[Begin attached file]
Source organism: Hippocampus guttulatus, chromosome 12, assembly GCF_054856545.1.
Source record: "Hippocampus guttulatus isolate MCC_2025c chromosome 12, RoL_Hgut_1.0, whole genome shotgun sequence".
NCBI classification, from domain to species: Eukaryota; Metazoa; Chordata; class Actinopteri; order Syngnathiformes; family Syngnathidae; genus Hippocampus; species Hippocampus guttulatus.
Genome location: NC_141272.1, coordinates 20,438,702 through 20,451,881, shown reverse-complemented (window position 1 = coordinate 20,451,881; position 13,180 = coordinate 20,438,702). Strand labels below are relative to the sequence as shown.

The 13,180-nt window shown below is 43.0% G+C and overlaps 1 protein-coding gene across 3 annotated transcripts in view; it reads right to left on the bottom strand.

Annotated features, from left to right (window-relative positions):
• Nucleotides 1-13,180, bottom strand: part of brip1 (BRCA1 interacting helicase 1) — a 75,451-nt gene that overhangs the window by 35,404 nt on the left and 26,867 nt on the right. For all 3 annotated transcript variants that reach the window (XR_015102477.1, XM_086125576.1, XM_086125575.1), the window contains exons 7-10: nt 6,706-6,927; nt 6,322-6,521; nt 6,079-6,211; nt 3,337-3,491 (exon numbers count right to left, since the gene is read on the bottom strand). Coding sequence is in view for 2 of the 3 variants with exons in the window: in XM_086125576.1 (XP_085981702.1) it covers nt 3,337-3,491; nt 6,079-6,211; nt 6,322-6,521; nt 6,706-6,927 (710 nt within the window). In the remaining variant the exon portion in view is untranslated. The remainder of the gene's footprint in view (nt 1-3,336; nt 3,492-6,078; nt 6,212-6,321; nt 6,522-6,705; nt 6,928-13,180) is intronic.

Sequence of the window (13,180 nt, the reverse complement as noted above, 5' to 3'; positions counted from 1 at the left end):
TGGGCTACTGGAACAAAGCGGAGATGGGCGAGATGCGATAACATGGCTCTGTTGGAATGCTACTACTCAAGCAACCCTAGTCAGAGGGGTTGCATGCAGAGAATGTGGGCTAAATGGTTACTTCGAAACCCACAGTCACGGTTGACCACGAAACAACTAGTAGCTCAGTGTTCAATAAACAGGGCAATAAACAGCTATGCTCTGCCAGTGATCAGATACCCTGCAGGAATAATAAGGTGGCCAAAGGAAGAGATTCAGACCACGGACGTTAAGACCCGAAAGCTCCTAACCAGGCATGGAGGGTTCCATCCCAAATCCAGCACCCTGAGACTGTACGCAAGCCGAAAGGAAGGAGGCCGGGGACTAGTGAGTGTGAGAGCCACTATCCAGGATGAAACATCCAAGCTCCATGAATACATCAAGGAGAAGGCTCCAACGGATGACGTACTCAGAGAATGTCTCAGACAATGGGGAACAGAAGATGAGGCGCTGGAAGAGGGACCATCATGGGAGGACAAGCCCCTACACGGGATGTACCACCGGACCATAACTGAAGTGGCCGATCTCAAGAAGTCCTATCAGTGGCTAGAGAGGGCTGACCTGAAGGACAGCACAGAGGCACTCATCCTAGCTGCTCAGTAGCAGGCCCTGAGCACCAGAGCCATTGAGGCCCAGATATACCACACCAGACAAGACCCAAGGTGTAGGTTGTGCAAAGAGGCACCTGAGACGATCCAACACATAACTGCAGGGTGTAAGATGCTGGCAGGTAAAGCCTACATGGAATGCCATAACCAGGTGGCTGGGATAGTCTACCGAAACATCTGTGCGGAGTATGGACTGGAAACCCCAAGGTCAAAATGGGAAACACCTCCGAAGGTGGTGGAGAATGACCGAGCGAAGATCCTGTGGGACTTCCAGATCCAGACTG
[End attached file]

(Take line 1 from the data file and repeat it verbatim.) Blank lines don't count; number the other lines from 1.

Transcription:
Source organism: Hippocampus guttulatus, chromosome 12, assembly GCF_054856545.1.